In later years he was a prominent Unitarian, being one of the early members of the inaugural Essex Street Chapel under Rev. Theophilus Lindsey when founded in 1774. Grafton had associated with a number of liberal Anglican theologians when at Cambridge, devoted much time to theological study and writing after leaving office as Prime Minister. In 1773 in the House of Lords he supported a bill to release Anglican clergy from subscribing to all the Thirty-nine Articles. He became an advocate of moral reformation among the upper classes and of liturgical reform. He was author of:
He was a sponsor of Richard Watson's Consideration of the Expediency of Revising the Liturgy and Article of the Church of England (published 1790) and he funded the printing of 700 copies of Griesbach's edition of the Greek New Testament in 1796.
The Duke also had horse racing interests. His racing colours were sky blue, with a black cap.
Grafton County, New Hampshire, in the United States, is named in his honour, as are the towns of Grafton, New South Wales, Australia, the town of Grafton, New York, the unincorporated community of Grafton, Virginia, and possibly the township (since 1856 a city) of Grafton, West Virginia. The Grafton Centre Shopping Mall in Cambridge is also named after him, and indeed lies on Fitzroy Street. Cape Grafton in Far North Queensland was named after him by Lieutenant James Cook during his first voyage of discovery.
Grafton had the longest post-premiership of any prime minister in British history, totalling 41 years and 45 days.
On 29 January 1756, he married The Hon. Anne Liddell, daughter of Henry Liddell, 1st Baron Ravensworth (1708–1784). They had three children:
In 1764, the Duke had a very public affair with the courtesan Nancy Parsons whom he kept at his town house and took to the opera, where they allegedly were found in flagrante delicto. This brazen lack of convention offended society's standards. After the Duchess had become pregnant by her own lover, the Earl of Upper Ossory, she and the Duke were divorced by Act of Parliament, passed 23 March 1769.[page needed] Three months later, on 24 June 1769, the Duke married Elizabeth Wrottesley (1 November 1745 – 25 May 1822), daughter of the Reverend Sir Richard Wrottesley, Dean of Worcester. They had the following children:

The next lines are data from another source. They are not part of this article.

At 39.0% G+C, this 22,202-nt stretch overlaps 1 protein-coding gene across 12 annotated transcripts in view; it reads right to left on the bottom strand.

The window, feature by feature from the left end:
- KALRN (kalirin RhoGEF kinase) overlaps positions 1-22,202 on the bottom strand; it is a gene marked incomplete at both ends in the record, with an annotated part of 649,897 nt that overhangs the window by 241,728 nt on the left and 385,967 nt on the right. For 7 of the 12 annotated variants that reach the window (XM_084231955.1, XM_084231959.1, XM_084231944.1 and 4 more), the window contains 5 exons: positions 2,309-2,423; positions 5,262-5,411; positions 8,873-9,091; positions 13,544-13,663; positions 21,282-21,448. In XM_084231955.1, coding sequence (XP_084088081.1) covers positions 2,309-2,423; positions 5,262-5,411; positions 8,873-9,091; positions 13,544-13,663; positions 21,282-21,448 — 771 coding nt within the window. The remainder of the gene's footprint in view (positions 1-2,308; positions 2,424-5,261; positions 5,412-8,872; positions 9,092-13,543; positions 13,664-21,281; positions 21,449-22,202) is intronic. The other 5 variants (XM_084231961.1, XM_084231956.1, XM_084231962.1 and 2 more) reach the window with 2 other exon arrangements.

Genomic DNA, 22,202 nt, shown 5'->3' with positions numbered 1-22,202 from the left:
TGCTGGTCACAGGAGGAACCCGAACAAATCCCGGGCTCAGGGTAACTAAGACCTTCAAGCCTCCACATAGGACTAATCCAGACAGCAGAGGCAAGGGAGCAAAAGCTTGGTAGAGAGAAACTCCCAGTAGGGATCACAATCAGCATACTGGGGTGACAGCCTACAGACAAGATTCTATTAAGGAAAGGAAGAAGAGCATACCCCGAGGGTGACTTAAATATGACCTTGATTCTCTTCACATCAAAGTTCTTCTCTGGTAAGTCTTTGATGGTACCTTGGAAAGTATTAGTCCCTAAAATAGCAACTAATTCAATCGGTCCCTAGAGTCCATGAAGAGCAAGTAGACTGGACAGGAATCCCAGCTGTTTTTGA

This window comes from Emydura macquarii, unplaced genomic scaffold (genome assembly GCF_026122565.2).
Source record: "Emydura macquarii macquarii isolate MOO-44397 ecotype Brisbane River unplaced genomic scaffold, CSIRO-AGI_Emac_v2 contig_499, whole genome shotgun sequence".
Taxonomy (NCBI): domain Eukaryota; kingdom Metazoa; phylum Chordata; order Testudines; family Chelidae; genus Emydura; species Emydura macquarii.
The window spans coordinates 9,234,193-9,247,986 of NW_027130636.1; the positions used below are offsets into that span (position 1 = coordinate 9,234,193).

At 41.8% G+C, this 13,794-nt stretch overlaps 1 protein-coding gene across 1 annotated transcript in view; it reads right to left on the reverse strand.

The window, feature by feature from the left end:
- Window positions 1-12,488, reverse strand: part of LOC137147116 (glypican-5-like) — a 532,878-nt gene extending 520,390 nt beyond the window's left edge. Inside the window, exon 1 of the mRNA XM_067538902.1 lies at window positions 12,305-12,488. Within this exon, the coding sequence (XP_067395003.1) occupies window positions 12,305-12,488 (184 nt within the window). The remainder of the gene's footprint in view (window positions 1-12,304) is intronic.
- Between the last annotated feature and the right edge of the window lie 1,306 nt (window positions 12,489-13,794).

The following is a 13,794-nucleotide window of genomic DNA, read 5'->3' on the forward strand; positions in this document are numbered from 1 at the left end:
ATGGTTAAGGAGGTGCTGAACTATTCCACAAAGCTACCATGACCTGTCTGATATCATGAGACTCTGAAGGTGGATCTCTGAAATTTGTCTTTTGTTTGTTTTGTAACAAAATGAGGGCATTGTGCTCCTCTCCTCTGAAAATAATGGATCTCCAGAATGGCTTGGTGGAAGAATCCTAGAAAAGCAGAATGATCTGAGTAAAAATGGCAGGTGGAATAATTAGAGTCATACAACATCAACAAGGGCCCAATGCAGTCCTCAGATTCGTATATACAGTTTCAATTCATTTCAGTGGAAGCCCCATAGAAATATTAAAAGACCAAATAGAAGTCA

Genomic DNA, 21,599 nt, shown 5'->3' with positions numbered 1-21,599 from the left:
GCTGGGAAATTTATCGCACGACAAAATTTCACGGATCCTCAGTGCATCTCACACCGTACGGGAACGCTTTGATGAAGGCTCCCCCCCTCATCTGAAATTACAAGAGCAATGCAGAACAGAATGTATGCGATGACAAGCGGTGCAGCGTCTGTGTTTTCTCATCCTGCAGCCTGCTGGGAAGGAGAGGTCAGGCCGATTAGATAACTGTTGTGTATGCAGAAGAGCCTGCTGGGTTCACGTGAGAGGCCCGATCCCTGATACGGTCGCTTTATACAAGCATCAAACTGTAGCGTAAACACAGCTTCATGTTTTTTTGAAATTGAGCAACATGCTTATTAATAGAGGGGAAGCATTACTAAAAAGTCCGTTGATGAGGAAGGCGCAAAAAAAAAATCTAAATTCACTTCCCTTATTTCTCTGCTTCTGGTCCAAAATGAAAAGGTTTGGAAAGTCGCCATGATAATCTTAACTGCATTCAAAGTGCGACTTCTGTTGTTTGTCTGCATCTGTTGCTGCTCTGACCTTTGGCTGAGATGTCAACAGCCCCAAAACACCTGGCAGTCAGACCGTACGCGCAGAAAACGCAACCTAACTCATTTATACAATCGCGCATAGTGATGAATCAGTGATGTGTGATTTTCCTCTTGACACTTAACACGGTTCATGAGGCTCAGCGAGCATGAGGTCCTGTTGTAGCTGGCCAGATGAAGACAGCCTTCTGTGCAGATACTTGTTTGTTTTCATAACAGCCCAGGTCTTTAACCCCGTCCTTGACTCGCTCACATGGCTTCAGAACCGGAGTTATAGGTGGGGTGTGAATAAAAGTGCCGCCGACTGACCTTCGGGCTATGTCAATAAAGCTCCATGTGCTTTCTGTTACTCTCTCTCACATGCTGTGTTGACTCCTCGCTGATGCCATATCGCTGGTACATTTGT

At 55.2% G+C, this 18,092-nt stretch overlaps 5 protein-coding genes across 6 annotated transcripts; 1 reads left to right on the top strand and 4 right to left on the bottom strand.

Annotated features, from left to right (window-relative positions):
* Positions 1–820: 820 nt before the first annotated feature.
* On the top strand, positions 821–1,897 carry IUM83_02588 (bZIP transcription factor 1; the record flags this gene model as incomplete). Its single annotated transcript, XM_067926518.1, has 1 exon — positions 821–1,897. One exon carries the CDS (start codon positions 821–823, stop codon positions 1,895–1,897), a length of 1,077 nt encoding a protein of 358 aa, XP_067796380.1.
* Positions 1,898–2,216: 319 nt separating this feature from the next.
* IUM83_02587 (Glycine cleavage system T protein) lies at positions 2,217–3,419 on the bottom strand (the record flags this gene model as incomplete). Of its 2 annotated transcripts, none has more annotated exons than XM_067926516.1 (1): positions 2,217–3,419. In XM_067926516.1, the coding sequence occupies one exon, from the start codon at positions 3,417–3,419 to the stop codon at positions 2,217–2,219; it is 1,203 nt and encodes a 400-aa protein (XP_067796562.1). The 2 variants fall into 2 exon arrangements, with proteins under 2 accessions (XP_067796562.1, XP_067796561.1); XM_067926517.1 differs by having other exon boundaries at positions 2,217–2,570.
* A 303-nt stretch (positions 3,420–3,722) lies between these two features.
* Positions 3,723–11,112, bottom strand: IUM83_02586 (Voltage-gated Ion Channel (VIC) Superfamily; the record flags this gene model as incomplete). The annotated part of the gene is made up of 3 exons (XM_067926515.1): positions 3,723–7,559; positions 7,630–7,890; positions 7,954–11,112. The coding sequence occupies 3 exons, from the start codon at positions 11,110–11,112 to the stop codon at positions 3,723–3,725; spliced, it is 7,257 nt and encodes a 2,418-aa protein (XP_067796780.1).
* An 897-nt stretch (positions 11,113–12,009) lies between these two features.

Grafton is thus the first British prime minister, before Anthony Eden, to have been divorced and the second, after Robert Walpole, to marry while in office. Grafton would be the only prime minister to divorce and remarry while in office until after 2020.
|Portfolio||Minister||Took office||Left office||Party|
|First Lord of the Treasury||The Duke of Grafton*||14 October 1768||28 January 1770||Whig|
|Lord Chancellor||The Lord Camden||30 July 1766||17 January 1770||Whig|
|Charles Yorke||17 January 1770||20 January 1770||Independent|
|Lord President of the Council||The Earl Gower||22 December 1767||24 November 1779||Tory|
|Lord Privy Seal||The Earl of Bristol||1768||1770||Independent|
|Lord North||11 September 1767||27 March 1782||Tory|
|Secretary of State for the Northern Department||The Viscount Weymouth||20 January 1768||21 October 1768||Tory|
|The Earl of Rochford||21 October 1768||19 December 1770||Independent|
|Secretary of State for the Southern Department||The Earl of Shelburne||30 July 1766||20 October 1768||Whig|
|The Viscount Weymouth||21 October 1768||12 December 1770||Tory|
|Secretary of State for the Colonies||The Earl of Hillsborough||27 February 1768||27 August 1772||Independent|
|First Lord of the Admiralty||Sir Edward Hawke||1766||1771||Independent|
|Master-General of the Ordnance||The Marquess of Granby||14 May 1763||18 October 1770||Independent|
|Minister without Portfolio||Henry Seymour Conway||1768||1770||Whig|